Central Region :
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MSFMemphis Strong Families Initiative (MSFI)

Lead Organization

Community Alliance for the Homeless, Tennessee (CAFTH)


Memphis, TN

Number of families to serve

Goal is 100 families

Family Selection Criteria

Income: less than 30 percent of the Area Median Income by household size

Child welfare involvement: Families have a current substantiated abuse/neglect case, child in foster care (maximum of 90 days), services recommended post-assessment

Housing status: Presentation of homelessness (staying in a shelter, hotel paid by a 3rd party, transitional housing program, or unsheltered,) a score of 2 or higher on Housing Barrier Screen.

Household composition/residency: at least one child in their legal custody and a resident of Shelby County.

Multiple high needs: high scores on SDM and Housing Barrier Screen, at least one member of the household has a disability of long duration that could be improved with permanent housing including a mental illness or substance abuse disorder.

Click here to view the Channel 3 News report on how MSFI is reducing homelessness and keeping kids out of foster care.

Partner Organizations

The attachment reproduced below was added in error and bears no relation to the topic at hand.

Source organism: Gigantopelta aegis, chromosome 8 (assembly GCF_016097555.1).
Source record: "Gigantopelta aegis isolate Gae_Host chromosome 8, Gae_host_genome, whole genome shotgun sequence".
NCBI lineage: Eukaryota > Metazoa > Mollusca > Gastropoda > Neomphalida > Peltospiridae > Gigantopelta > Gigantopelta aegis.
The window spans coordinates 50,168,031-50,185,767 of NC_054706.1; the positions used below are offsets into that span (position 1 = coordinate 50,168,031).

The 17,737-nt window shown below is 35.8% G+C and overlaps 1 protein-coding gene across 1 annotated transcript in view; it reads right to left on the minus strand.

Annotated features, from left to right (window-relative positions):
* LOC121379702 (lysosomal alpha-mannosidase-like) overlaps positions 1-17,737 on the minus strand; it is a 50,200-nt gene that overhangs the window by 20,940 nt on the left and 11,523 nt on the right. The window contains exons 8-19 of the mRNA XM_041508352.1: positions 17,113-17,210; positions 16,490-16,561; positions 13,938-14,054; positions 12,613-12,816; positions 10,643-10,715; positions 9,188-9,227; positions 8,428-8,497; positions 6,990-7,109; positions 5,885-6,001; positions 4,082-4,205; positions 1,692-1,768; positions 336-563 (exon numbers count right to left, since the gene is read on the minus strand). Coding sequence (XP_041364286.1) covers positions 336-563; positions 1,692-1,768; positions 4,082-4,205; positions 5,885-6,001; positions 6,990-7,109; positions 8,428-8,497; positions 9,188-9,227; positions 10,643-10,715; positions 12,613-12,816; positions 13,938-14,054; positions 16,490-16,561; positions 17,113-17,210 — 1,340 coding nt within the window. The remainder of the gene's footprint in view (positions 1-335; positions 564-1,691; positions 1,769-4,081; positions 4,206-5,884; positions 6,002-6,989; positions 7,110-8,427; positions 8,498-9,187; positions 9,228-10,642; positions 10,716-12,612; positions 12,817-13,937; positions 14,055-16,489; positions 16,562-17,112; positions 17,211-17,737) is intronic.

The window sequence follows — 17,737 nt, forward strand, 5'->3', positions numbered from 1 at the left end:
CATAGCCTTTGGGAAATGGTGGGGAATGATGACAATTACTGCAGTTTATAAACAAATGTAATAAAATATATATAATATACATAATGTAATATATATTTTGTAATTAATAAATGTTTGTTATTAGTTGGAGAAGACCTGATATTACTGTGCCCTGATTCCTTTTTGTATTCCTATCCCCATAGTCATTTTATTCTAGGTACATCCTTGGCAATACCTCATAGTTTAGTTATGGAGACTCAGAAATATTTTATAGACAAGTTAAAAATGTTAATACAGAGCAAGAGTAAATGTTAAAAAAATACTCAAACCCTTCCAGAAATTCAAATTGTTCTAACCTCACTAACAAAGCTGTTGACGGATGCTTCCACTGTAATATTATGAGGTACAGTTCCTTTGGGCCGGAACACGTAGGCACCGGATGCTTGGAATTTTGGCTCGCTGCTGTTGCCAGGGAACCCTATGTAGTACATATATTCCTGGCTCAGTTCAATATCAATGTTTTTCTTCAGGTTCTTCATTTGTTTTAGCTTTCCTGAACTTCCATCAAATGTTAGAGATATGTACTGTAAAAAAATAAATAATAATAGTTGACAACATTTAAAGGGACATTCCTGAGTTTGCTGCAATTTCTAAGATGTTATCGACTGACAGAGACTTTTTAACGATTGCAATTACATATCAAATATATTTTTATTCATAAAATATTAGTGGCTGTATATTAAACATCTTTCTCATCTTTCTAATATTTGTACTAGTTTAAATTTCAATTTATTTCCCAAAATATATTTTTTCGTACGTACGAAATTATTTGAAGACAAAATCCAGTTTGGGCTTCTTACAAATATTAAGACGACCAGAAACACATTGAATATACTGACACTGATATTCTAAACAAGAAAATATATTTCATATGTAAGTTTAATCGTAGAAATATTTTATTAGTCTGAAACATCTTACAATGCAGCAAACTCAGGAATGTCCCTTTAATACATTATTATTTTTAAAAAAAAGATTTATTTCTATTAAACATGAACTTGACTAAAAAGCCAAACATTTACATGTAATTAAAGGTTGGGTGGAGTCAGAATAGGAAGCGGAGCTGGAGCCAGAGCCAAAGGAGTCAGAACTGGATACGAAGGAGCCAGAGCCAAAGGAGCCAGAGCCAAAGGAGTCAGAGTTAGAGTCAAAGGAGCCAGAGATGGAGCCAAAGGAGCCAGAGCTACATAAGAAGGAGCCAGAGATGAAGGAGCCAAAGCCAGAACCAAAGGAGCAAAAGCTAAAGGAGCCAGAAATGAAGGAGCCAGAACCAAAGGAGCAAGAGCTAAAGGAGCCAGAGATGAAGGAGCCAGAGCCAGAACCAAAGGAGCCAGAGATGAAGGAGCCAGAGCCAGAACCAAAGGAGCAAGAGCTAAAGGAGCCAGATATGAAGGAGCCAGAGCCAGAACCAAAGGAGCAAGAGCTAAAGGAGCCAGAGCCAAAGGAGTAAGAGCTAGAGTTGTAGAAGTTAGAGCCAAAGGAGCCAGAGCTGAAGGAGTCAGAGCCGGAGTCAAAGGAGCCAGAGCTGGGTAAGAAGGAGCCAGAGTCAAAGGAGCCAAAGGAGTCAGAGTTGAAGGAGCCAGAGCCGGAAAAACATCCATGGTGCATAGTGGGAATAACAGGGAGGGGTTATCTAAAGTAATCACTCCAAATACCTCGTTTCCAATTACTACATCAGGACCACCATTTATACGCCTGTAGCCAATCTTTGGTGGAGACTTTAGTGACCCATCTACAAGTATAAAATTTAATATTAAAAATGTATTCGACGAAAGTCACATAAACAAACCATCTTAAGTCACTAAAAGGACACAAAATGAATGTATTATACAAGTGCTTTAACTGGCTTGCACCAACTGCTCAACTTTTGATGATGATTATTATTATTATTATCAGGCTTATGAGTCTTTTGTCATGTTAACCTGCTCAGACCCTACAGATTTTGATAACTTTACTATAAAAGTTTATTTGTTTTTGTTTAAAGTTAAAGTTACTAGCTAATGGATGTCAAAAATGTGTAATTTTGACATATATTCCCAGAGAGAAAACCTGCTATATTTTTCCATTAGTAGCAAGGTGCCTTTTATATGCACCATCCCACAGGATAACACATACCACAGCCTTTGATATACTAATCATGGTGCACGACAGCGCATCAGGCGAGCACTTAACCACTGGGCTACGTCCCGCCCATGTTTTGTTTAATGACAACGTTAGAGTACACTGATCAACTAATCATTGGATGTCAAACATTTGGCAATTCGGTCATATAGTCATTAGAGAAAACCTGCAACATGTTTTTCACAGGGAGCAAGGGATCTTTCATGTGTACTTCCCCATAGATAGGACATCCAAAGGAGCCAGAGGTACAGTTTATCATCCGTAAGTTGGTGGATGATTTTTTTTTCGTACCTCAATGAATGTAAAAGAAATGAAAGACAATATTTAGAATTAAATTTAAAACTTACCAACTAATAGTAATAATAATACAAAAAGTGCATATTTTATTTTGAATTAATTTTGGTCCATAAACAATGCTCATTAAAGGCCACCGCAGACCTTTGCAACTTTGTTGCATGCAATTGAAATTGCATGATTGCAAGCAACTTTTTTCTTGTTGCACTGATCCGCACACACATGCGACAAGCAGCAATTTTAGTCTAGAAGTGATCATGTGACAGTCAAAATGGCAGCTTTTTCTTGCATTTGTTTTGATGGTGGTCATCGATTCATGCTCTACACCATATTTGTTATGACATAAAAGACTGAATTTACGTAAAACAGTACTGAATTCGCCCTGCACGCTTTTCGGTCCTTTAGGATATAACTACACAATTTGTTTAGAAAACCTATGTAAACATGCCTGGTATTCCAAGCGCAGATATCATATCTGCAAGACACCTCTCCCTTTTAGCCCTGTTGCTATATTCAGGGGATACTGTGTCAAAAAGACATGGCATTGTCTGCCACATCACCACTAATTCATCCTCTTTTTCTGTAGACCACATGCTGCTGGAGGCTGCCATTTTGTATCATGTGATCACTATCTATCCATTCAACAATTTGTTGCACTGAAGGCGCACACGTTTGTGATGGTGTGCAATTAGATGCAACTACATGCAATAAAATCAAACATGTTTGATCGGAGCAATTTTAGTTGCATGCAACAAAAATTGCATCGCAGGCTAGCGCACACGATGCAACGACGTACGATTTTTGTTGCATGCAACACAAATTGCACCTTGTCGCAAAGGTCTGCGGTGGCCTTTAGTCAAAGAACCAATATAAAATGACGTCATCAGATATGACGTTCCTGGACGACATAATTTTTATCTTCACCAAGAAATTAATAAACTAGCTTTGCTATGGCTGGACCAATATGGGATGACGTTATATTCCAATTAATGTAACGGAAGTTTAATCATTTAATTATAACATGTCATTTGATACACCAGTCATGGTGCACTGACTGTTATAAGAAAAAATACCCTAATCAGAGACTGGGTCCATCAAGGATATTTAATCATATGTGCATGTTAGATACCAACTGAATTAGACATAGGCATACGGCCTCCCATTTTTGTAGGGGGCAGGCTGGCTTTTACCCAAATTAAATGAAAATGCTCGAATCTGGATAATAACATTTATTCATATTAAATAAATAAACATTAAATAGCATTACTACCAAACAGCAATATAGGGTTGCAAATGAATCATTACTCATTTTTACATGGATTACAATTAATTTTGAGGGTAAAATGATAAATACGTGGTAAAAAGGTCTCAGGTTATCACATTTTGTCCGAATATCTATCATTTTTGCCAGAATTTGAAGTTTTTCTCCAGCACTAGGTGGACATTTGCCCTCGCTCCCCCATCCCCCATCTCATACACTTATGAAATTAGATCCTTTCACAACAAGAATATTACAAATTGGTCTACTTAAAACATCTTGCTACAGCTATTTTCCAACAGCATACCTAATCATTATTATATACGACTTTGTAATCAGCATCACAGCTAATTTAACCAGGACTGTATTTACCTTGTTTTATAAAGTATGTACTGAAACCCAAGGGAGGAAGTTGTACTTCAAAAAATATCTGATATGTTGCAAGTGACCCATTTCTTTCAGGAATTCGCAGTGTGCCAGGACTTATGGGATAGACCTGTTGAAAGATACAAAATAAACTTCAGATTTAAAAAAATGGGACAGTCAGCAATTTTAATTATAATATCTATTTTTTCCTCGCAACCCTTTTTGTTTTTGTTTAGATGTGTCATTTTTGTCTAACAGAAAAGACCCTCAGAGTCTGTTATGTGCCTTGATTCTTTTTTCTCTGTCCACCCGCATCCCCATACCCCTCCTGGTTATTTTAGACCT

• Community Alliance for the Homeless
  • Promise Development Corporation
  • Tennessee Department of Children's Services
  • Alliance Healthcare Services
  • Memphis City Schools
  • Early Success Coalition
  • Tennessee Urban Child Institute
  • Urban Youth Initiative
  • Christ Community Health Services
  • University of Tennessee, Health Science Center


Need & Overview

Homelessness in Memphis is all too often a pathway to foster care, as more than 22 percent of all substantiated maltreatment cases cite housing as the primary concern. Memphis has the highest number of children in foster care in the state. The Tennessee Department of Children's Services routinely struggles to find affordable housing for families, enabling them to reunify with their children or to prevent family dissolution. Similarly, data from the homeless system shows that 25 percent of the children who received emergency housing assistance are at high and very high risk of child maltreatment based on a research-based instrument known as Structured Decision Making ®.

The Memphis Strong Families Initiative (MSFI) aims to connect 100 of Memphis’ most vulnerable families to permanent, stable, affordable housing coupled with intensive wraparound services. Housing for families will be concentrated in 69 apartment and duplex housing units managed by a local community development corporation. An interdisciplinary team with representatives from all partners works together to coordinate services. Service delivery to families is guided by evidence-based models that specifically address trauma experienced by the adults and children while addressing other barriers impeding the achievement of family stability and self-sufficiency. Other key strategies include: